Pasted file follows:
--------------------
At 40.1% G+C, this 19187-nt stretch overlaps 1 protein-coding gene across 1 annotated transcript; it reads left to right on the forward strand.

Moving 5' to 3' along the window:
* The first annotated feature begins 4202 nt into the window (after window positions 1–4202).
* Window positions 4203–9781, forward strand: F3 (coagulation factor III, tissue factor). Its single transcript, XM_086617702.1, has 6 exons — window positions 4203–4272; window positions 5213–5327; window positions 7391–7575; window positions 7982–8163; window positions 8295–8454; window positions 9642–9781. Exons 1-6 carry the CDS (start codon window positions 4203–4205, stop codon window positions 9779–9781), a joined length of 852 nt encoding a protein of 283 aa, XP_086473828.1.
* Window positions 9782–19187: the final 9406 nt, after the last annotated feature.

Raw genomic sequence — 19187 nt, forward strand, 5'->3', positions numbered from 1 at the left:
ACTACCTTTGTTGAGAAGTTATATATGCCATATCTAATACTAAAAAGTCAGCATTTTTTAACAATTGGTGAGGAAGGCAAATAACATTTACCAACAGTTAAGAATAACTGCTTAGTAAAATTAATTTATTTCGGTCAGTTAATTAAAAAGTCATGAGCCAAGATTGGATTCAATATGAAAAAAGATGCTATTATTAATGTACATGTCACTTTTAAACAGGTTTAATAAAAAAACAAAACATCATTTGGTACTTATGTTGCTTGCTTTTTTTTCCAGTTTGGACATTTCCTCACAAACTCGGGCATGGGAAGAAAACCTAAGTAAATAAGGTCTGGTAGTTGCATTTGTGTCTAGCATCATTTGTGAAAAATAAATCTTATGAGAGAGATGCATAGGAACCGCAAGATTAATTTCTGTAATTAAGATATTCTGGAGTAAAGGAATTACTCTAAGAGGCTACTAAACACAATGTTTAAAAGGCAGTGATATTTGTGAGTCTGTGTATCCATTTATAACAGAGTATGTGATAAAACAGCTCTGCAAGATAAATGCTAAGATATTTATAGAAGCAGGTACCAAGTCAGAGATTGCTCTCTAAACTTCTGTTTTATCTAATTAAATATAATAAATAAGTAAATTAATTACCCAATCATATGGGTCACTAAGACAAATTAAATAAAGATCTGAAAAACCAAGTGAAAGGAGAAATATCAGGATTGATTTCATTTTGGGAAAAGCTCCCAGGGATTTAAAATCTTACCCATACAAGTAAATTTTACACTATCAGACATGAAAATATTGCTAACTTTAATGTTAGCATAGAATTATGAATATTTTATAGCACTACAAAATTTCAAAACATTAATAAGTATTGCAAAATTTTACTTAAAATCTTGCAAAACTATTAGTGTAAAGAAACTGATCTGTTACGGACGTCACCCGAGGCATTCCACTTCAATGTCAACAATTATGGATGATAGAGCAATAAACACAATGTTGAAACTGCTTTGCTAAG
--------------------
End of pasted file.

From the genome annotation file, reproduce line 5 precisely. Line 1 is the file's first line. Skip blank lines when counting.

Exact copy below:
* Window positions 9782–19187: the final 9406 nt, after the last annotated feature.